BYU's offensive woes can be blamed in large part on an inadequate wide receiver corps. Certainly, Matt Berry and Beck deserve their fair share of the blame, but watching the games live confirms our receivers were NOT open very much of the time.
Senior Toby Christensen was the best of the bunch, but he's gone now. He ran good patterns and was consistent. On many passing plays, other receivers looked hesitant and sometimes lost out there. Christensen, meanwhile, was sharp and completed his patterns every time. Unfortunately for BYU and its wilting offense, he only runs a 4.7 forty on a good day and is undersized.
2. Crowton insistence on sticking with his primary aerial offense regardless of problematic issues at quarterback and wide receiver. He said after the Stanford game he would never be willing to "win like New Mexico does," insinuating he'd rather run a wide-open offense regardless of circumstances or the talent at his disposal. I think he's been humbled somewhat in this regard.
To Crowton's credit, he became more conservative as the season went on, but his was an offense that failed on lead with its strengths until the last game of the season. Berry's injury against New Mexico substantially set the offense back and he was never effectively the same after his return.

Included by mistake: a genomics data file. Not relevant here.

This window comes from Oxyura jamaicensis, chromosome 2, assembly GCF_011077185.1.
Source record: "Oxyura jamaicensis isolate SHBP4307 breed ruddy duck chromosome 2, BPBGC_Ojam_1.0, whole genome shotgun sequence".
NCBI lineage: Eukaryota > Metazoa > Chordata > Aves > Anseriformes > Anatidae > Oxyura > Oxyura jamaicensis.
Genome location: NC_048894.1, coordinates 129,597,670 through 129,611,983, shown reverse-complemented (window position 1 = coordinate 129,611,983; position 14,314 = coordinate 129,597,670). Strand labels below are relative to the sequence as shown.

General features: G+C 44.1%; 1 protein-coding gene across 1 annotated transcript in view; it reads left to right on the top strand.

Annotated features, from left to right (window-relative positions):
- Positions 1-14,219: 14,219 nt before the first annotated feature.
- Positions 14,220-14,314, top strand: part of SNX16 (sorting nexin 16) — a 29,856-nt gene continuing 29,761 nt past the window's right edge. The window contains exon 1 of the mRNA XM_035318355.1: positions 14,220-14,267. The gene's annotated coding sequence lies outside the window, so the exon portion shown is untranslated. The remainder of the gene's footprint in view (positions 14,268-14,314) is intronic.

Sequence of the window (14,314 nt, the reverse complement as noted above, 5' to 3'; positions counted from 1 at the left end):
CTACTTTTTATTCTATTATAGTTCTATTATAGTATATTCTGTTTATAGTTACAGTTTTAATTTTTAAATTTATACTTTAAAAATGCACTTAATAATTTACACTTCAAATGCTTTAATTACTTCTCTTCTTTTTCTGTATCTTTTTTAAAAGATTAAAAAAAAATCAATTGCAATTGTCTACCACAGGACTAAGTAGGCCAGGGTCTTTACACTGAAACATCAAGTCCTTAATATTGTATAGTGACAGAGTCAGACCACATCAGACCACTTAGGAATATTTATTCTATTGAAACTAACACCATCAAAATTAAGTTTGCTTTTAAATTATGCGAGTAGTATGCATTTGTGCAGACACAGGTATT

3. Offensive lineman Brandon Stephens told me during the summer a true freshman simply could not come in and really succeed on the offensive line no matter how talented he may be. I didn't believe him then; now I do.
Ofa Mohetau struggled mightily, to put it mildly. I have no doubt Mohetau will become a great BYU player and he showed a lot of improvement as the season went on. However, it was a very forgettable season for him.
If an offensive lineman hesitates even for a split second in his blocking assignments, he's toast. Mohetau was burned far too many times this season, oftentimes standing there confused as to what he should be doing. BYU's offensive line problems came from being outcoached, outsmarted, but not overmatched physically.
4. When Crowton says he's "happy" with Jake Kuresa and Mohetau's weight at over 350 pounds entering the season, that he thinks that's where they "should be at," I won't believe it again.
Kuresa will be one of the best offensive linemen BYU has ever produced by the time he's done with his college career, but he'll be hard-pressed to accomplish that entering every season at 350-plus pounds. The same goes for Mohetau; although he carries the weight better than Kuresa.
Kuresa noticeably wore down as the season went on. You have to point to his weight when that happens. He had a decent freshman campaign, but I know he's capable of much more. He'll reach his potential at a lower weight and with this season experience under his belt. Hopefully, both Kuresa and Mohetau report to two-a-days next season under 330 pounds.
5. When wide receivers were asked in the preseason what changes and benefits the new wide receiver coach has brought and they don't know how to respond or give a convincing response, I know now that was serious cause for concern. Indeed, our WR corps was short on talent. Coupled with a new assistant coach unfamiliar with coaching receivers, that did not help at all.